Assessing resilience

Although many factors can be associated with resilience, there appear to be three fundamental building blocks that underpin a resilient child.

  • A secure base and sound attachments with carers providing the child with a sense of belonging and of security.
  • Good self–esteem providing a sense of self–worth and of competence.
  • Self–efficacy or a sense of mastery and control, along with an understanding of personal strengths and limitations.

Daniel and Wassell (2002) have developed these three building blocks into a framework for assessment and planning consisting of the following six domains:

  1. Secure base
  2. Education
  3. Friendships
  4. Talents and interests
  5. Positive values
  6. Social Competencies

Factors within each of these domains of a child's life are known to contribute to a child's level of resilience to adversity such as abuse, neglect and loss. Wherever possible a strength in one domain can be used to boost a weaker domain. For example, if a young person has a strong attachment to a member of the extended family, but takes no part in activities or hobbies, that attachment figure can be encouraged and supported in helping the young person take part in an activity. Similarly, if a young person has a good friend but misses a lot of school, consideration could be given to involving the friend in encouragement to attend, perhaps by arranging for them to travel together.

The diagram below highlights the six different domains and the list below identifies key assessment questions for each. You might want to reflect on a particular case and consider how you would answer each of these questions for that child. Which are the strong domains and weaker domains for that child? The text by Daniel and Wassell (2002) offers more detailed guidance on assessment questions within each of the six domains.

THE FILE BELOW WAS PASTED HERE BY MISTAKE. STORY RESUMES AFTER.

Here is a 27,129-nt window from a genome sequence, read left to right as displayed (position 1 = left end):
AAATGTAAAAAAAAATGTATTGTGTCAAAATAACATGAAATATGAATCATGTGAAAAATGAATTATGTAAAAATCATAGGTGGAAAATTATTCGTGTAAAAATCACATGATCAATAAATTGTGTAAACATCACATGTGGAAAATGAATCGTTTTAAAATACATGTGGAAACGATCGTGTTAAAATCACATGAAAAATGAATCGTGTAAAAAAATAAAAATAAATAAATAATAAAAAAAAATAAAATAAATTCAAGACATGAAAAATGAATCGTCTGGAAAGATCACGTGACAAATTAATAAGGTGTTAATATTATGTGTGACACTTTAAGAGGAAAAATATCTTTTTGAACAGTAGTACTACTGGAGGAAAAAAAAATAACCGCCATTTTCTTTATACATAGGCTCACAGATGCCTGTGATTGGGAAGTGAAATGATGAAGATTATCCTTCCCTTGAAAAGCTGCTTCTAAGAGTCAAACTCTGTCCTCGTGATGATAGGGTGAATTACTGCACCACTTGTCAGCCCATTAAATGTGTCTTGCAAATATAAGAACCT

a diagram of the six different domains - Secure base, Education, Friendships, Talents and interests, Positive values, Social competencies

Secure base

  • Individual: Does the child appear to feel secure?
  • Family: Do the child’s carers provide the child with a secure base?
  • Community: What are the wider resources that contribute to the child’s attachment network?


  • Individual: To what extent does the child show curiosity and interest in learning, school or college?
  • Family: To what extent do the child’s carers facilitate the child’s learning
  • Community: What opportunities are there in the wider environment to support the child’s learning?


  • Individual: What characteristics does the child have that help with making and keeping friends?
  • Family: To what extent do the child’s carers support the development of friendships?
  • Community: What are the child’s friendships like at the moment?

Talents and interests

  • Individual: What talents does this child have and does she have any particular interests?
  • Family: Do carers encourage the development and expression of talents and interests?
  • Community: What opportunities are there in the wider community for the nurturing of this child’s talents and interests?

Positive values

  • Individual: What level of moral reasoning does this child show, what understanding of his or her own feelings and what ability to empathise with those of others?
  • Family: What level of helping behaviour does this child show?
  • Community: What level of comforting or sharing or more general pro-social behaviour does this child show?

Social competencies

  • Individual: To what extent do this child’s personal characteristics contribute to his or her level of social competence?
  • Family: To what extent do carers encourage social competencies?
  • Community: What opportunities does this child have to develop competence in a wider social environment?